Parkinsons disease (PD) is a chronic and progressive neurodegenerative disorder of largely unknown etiology caused by a pathological cascade resulting in the degeneration of midbrain dopaminergic neurons of the substantia nigra pars compacta (SNpc) projecting to the nucleus striatum, the main input station of the basal ganglia neuronal circuit. The components of the endocannabinoid (ECB) system are highly expressed at different levels in the basal ganglia neural circuit where they bidirectionally interact with dopaminergic, glutamatergic and GABAergic signaling systems. In particular, at synapses linking cortical and striatal neurons, endocannabinoids (ECBs) are known to critically modulate synaptic transmission and to mediate the induction of a particular form of synaptic plasticity, the long-term depression. The evidence that ECBs play a central role in regulating basal ganglia physiology and motor function and the profound modifications occurring in ECB signaling after dopamine depletion in both experimental models of PD and patients suffering from the disease, provide support for the development of pharmacological compounds targeting the ECB system as symptomatic and neuroprotective therapeutic strategies for PD.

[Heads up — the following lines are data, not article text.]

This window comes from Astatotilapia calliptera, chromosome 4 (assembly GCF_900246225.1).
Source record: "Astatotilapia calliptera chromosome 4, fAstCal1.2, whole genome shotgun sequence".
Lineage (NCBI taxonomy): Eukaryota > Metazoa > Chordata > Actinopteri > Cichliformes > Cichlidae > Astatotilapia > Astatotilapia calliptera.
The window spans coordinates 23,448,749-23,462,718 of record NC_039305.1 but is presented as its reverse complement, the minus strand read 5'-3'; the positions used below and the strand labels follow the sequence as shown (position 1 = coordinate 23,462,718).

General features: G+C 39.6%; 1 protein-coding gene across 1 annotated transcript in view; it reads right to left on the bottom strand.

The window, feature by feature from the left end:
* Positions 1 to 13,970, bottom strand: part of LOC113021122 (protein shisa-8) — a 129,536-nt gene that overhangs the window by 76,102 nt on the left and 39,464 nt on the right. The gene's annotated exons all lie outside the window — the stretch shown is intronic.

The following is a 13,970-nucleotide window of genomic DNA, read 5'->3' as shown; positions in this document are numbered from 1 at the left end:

Keywords: Parkinson's disease, endocannabinoids, synaptic plasticity, neuroinflammation
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